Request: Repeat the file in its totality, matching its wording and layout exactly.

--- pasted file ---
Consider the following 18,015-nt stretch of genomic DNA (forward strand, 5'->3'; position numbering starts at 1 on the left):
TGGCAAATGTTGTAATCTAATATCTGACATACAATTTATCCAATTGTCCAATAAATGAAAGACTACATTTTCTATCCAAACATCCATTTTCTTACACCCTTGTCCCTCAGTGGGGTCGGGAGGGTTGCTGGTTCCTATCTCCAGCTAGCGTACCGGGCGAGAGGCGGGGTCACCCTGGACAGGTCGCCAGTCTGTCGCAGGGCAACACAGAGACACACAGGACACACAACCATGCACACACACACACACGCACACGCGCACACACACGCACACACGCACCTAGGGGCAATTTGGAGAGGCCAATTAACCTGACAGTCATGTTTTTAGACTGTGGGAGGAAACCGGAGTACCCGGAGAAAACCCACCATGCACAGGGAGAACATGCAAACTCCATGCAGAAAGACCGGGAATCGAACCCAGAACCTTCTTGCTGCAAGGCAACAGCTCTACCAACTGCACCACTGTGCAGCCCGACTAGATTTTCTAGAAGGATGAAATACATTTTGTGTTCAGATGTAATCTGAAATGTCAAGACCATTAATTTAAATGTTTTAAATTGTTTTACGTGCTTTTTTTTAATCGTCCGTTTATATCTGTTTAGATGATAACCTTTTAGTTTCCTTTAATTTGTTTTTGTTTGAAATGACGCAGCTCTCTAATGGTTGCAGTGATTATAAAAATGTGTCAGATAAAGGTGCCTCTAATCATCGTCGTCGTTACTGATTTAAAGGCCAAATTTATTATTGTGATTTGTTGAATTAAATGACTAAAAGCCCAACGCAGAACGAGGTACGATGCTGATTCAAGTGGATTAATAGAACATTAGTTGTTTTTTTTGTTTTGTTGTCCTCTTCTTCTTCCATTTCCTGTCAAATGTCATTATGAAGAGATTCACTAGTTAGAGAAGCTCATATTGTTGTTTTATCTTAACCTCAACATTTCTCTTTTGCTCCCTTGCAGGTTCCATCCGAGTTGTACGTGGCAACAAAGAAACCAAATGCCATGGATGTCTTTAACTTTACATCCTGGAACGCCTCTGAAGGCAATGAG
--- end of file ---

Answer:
Consider the following 18,015-nt stretch of genomic DNA (forward strand, 5'->3'; position numbering starts at 1 on the left):
TGGCAAATGTTGTAATCTAATATCTGACATACAATTTATCCAATTGTCCAATAAATGAAAGACTACATTTTCTATCCAAACATCCATTTTCTTACACCCTTGTCCCTCAGTGGGGTCGGGAGGGTTGCTGGTTCCTATCTCCAGCTAGCGTACCGGGCGAGAGGCGGGGTCACCCTGGACAGGTCGCCAGTCTGTCGCAGGGCAACACAGAGACACACAGGACACACAACCATGCACACACACACACACGCACACGCGCACACACACGCACACACGCACCTAGGGGCAATTTGGAGAGGCCAATTAACCTGACAGTCATGTTTTTAGACTGTGGGAGGAAACCGGAGTACCCGGAGAAAACCCACCATGCACAGGGAGAACATGCAAACTCCATGCAGAAAGACCGGGAATCGAACCCAGAACCTTCTTGCTGCAAGGCAACAGCTCTACCAACTGCACCACTGTGCAGCCCGACTAGATTTTCTAGAAGGATGAAATACATTTTGTGTTCAGATGTAATCTGAAATGTCAAGACCATTAATTTAAATGTTTTAAATTGTTTTACGTGCTTTTTTTTAATCGTCCGTTTATATCTGTTTAGATGATAACCTTTTAGTTTCCTTTAATTTGTTTTTGTTTGAAATGACGCAGCTCTCTAATGGTTGCAGTGATTATAAAAATGTGTCAGATAAAGGTGCCTCTAATCATCGTCGTCGTTACTGATTTAAAGGCCAAATTTATTATTGTGATTTGTTGAATTAAATGACTAAAAGCCCAACGCAGAACGAGGTACGATGCTGATTCAAGTGGATTAATAGAACATTAGTTGTTTTTTTTGTTTTGTTGTCCTCTTCTTCTTCCATTTCCTGTCAAATGTCATTATGAAGAGATTCACTAGTTAGAGAAGCTCATATTGTTGTTTTATCTTAACCTCAACATTTCTCTTTTGCTCCCTTGCAGGTTCCATCCGAGTTGTACGTGGCAACAAAGAAACCAAATGCCATGGATGTCTTTAACTTTACATCCTGGAACGCCTCTGAAGGCAATGAG